Westlake lighting ordinance targets LEDs

This residential carriage-type fixture has an exposed bulb which is fine when the replacement bulb is 800 lumens with a warm color temperature of 2700K. A brighter, bluer light may annoy your neighbors and drivers. Photo by Will Krause

Advances in lighting technology have dramatically changed how we illuminate our homes, businesses and streets. LEDs are extremely energy efficient and consume up to 90 percent less power than incandescent bulbs. Since they use only a fraction of the energy of an incandescent light bulb there is a dramatic decrease in energy costs. This new technology has made the regulation of lighting more complex and challenging.

To confront the issues wrought by LEDs, the City of Westlake adopted a new lighting ordinance in 2018 for commercial exterior lighting – including apartment and townhouse complexes, churches and other institutions in residential districts; and retail, office and all other commercial properties. Lighting contractors were put on notice a year ago about the requirements of the new lighting code.

One purpose of this article is for the smaller commercial property owners to understand that they must comply with the new ordinance as they change their lighting to capture the cost savings of the new technology. They will most likely require professional help to choose new exterior lighting equipment that will comply with the new code.

One issue with LEDs is their brightness. To understand brightness, the amount of visible light emitted by an LED is measured in lumens, rather than the wattage of an incandescent bulb that we were all familiar with. To replace an old 100-watt incandescent bulb, a new energy efficient bulb of 1600 lumens is about right; to replace a 60-watt incandescent bulb, about 800 lumens; an old 40-watt bulb, 450 lumens.

Another issue is the color of the light emitted, which is called the “color temperature” (CT), measured in units called Degrees Kelvin (K). Before electric light, we burned wood and candles at night – this light has a CT of about 1800K, quite yellow/red and almost no blue. Incandescent bulbs have a color temperature of about 2400K which has a “warm” glow similar to a fire. LEDs are commonly available with a CT of 2700K to 5000K with 5000K being a very blue light.

Because some LED light is concentrated with a high blue content, it can cause severe glare, causing a viewer’s pupils to constrict. This can cause problems seeing clearly for safe driving or walking at night. Glare is defined in the new ordinance as: “The sensation produced by luminance within a visual field that is sufficiently greater than the luminance to which the eyes are adapted, causing annoyance, discomfort, or loss of vision or visual performance.”

This is easily observed at night when one is confronted with some of the new LED auto headlights that have a bluish cast coming toward you which are so bright that one is forced to look away. The same phenomena occurs when one is inside a brightly lit house at night and one looks out the window and only sees blackness. If one turns out the lights inside as ones pupils expand, one can gradually make out what is visible in the yard from the ambient light outside.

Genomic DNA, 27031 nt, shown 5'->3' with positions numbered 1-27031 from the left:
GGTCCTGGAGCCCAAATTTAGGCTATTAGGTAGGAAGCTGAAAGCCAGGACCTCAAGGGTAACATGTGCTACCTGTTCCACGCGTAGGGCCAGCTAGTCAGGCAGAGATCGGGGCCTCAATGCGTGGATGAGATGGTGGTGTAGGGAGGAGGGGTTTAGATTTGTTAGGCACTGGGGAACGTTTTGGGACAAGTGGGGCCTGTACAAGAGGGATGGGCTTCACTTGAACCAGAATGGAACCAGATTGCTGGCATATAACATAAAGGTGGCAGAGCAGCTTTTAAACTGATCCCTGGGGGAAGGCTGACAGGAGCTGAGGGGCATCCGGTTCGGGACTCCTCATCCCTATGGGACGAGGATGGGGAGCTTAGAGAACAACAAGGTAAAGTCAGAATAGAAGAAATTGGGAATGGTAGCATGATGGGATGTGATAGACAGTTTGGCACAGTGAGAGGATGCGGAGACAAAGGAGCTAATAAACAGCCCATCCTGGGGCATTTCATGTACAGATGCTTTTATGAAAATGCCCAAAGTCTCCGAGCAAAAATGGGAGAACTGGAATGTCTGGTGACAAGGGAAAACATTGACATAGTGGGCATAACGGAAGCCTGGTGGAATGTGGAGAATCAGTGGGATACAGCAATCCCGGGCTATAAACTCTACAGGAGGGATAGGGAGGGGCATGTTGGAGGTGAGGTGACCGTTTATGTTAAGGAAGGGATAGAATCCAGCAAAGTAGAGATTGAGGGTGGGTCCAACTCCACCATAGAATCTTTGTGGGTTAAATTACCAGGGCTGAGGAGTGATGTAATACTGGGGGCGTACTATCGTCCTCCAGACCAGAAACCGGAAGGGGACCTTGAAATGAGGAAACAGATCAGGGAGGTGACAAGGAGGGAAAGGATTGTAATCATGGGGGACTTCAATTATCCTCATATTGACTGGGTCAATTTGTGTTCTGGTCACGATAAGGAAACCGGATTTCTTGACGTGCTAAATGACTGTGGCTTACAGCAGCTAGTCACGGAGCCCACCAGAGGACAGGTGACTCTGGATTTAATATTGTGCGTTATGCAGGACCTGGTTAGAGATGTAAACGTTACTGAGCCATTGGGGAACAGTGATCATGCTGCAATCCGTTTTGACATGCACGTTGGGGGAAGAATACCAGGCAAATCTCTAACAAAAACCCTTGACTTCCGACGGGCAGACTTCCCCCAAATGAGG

The zoning code for exterior lighting of single family homes has not changed – the code states that: “Floodlights … or similar structures shall not be erected or used in a residential district in any manner that will cause hazards or annoyance to the public generally or to the occupants of adjacent property.”

Hopefully, the points that have been discussed above can be used by homeowners when purchasing new exterior LED fixtures.

Where possible, choose fixtures in which the light source is hidden and is not too bright for the setting, usually no more than 800 to 1000 lumens. Also pay attention to the color temperature of the light source so that all the lights on your property have a similar warm color, preferably 3000K or less.

The lighting code can be found in the Westlake Codified Ordinances Section 1230.03 titled “Commercial Exterior Lighting” online through the city's website at www.cityofwestlake.org or by visiting www.conwaygreene.com/westlake.htm and then typing Section 1230.03 in the search box.

If you have any questions, please call the Westlake Planning Department at 440-617-4305.

William Krause

William R. Krause, AICP I am the Assistant Planning Director for the City of Westlake. I have worked for Westlake for 29 years. I served on the Bay Village Planning Commission for 5 years. I was a member of the Reuben Osborn Learning Center Steering Committee. I was a Board Member and Historian for the Westlake Historical Society and am a Trustee of the Western Reserve Architectural Historians. I have been married to Debra for 37 years and am the father of three grown children, grandfather of two and owner of two Shih Tzu's.

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Volume 11, Issue 3, Posted 9:51 AM, 02.05.2019